What Part of Customer Service is Not Clear?

Author: Linda J. Popky

It happened to me again recently: I was in a situation where I needed to contact the customer service department of a major company. You know the feeling – a product that’s not right, service that didn’t happen, promises that weren’t kept.

You probably also know what happens next. That sense of dread and desperation: I’m about to waste a lot of my valuable time trying to resolve this. And sure enough, the customer service rep on the other end of the line was sure not to disappoint.

I could go into details about the particular organizations involved. Like the two hours I spent being ping-ponged back and forth among various groups at Dell Computer – finally winding up with the same group I started with, before being told they couldn’t help me. Or the total lack of concern and intractability of the folks at Sprint, even though they regularly send me emails telling me what a special customer I am – but treat me on the phone like they’ve never heard of me before and wish I’d go away.

But this is not about Dell or Sprint – in fact the company names are not even relevant. I could be talking about just about any company in any industry. It seems most companies in America are in a tight race to see who can outdo each other with poor customer service.

Sure, we’ve all heard of the exceptions: Nordstrom’s, Zappos.com, the Ritz-Carlton. The problem is we can name the exceptions on one hand because they are so few and far between.

This shouldn’t be rocket science, yet most organizations don’t get it. What are they doing wrong?

  • They’re focused on efficiency of their customer reps, not solving customer problems. Those pesky customers take up so much of our time and effort – wish they’d stop bothering us. (Note: Keep it up and maybe they will!)
  • They confuse politeness with the ability to solve customer problems. The people I talk to are invariably polite. Their training must include significant emphasis on apology, because when there’s a problem they continuously apologize – maybe 4 or 5 times in one call. Sometimes they even apologize for apologizing – arggh!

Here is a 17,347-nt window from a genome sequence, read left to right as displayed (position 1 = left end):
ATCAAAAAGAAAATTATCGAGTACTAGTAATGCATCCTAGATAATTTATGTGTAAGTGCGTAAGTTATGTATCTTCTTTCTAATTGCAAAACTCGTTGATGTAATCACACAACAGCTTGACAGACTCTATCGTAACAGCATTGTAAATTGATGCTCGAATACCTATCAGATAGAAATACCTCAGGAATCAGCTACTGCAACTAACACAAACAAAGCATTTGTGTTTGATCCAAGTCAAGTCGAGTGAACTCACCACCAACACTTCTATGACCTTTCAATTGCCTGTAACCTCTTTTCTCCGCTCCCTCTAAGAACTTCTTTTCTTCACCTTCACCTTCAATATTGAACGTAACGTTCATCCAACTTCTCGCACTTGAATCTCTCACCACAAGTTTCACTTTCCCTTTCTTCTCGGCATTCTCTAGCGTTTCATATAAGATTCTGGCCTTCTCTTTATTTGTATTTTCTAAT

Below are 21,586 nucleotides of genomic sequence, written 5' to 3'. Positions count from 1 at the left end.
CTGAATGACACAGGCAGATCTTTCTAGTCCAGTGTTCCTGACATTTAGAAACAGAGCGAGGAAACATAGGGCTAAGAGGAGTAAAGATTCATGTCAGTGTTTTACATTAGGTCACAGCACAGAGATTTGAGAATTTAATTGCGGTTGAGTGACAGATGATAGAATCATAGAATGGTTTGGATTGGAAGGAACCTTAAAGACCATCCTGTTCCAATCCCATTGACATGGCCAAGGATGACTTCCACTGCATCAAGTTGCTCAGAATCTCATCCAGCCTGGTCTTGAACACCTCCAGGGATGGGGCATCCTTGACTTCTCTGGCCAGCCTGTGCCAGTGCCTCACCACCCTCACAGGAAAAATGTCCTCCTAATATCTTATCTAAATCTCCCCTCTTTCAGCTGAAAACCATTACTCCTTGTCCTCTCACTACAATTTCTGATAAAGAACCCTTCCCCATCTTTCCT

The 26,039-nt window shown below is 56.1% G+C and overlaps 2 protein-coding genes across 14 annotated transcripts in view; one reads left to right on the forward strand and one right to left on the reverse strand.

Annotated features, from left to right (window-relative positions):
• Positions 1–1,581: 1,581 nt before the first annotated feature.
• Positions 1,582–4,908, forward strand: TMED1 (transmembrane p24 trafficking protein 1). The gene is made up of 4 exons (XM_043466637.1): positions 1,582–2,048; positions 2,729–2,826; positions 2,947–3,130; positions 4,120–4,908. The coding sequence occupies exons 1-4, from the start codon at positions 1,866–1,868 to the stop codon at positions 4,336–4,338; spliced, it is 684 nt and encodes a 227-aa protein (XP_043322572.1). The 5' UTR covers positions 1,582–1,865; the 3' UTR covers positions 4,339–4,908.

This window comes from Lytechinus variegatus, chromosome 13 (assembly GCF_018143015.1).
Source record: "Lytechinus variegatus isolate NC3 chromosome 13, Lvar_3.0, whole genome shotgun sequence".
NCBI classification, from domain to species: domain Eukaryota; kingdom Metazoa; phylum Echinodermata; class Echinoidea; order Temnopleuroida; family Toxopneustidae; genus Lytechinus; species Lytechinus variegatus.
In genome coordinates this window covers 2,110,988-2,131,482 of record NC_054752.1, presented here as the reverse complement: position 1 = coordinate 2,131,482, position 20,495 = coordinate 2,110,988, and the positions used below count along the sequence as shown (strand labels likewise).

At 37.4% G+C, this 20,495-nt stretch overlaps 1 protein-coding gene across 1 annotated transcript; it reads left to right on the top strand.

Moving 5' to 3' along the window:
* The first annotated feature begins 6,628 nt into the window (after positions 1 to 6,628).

• They can’t think outside the box – or in this case the screen – to be able to solve customer problems. They’ve been given clear instructions on how to solve the majority of incidents. When your problem is outside these boundaries, they are clueless as to what to do next. So they go back to what’s on the screen and round and round you go.
  • There’s not a clear escalation channel to reach someone who can solve customer problems. Take Comcast, for example. The first three times I tried to transfer service to my new office, I was told here’s the (bad) deal, take it or leave it. It wasn’t till the fourth time when I told them in no uncertain words I was cancelling my service immediately, that I was quickly transferred to a group that listened to my issues and put together the package I had been asking for all along – at a reasonable rate. Why does this need to reach total customer frustration before I can talk to someone who can solve my problem?
  • There’s a red carpet extended for the best customers, and the rest of us are treated like second class citizens. The idea is to show us how much better off we’ll be if we can get to that top customer tier – the problem is the way we’re being beaten and abused, it’s highly unlikely we’ll ever get there.

I could go on, but you get the picture: Customer service should be about solving customer problems. And in most cases, it’s not. Too often it’s about the organization, not the customer. It’s about efficiency, not solutions. It’s about the short-term transaction, not the longer-term relationship.

We hear about how social media can dramatically change the nature of supplier-customer relationships. You can monitor Twitter streams, watch Facebook postings, keep an eye on blogs and YouTube postings. But if you don’t do something to change the basic premise of how your organization approaches customer service, then all these tools do no good.

How do your customers feel when they talk to your customer service reps? Remember, that if you’re a small business, EVERYONE is a customer service rep – no matter what their actual title. In a larger organization, all customer facing personnel are delivering a brand image to your customers. Make sure it’s the one you want out there. Make sure your commitment to customer service is crystal clear.

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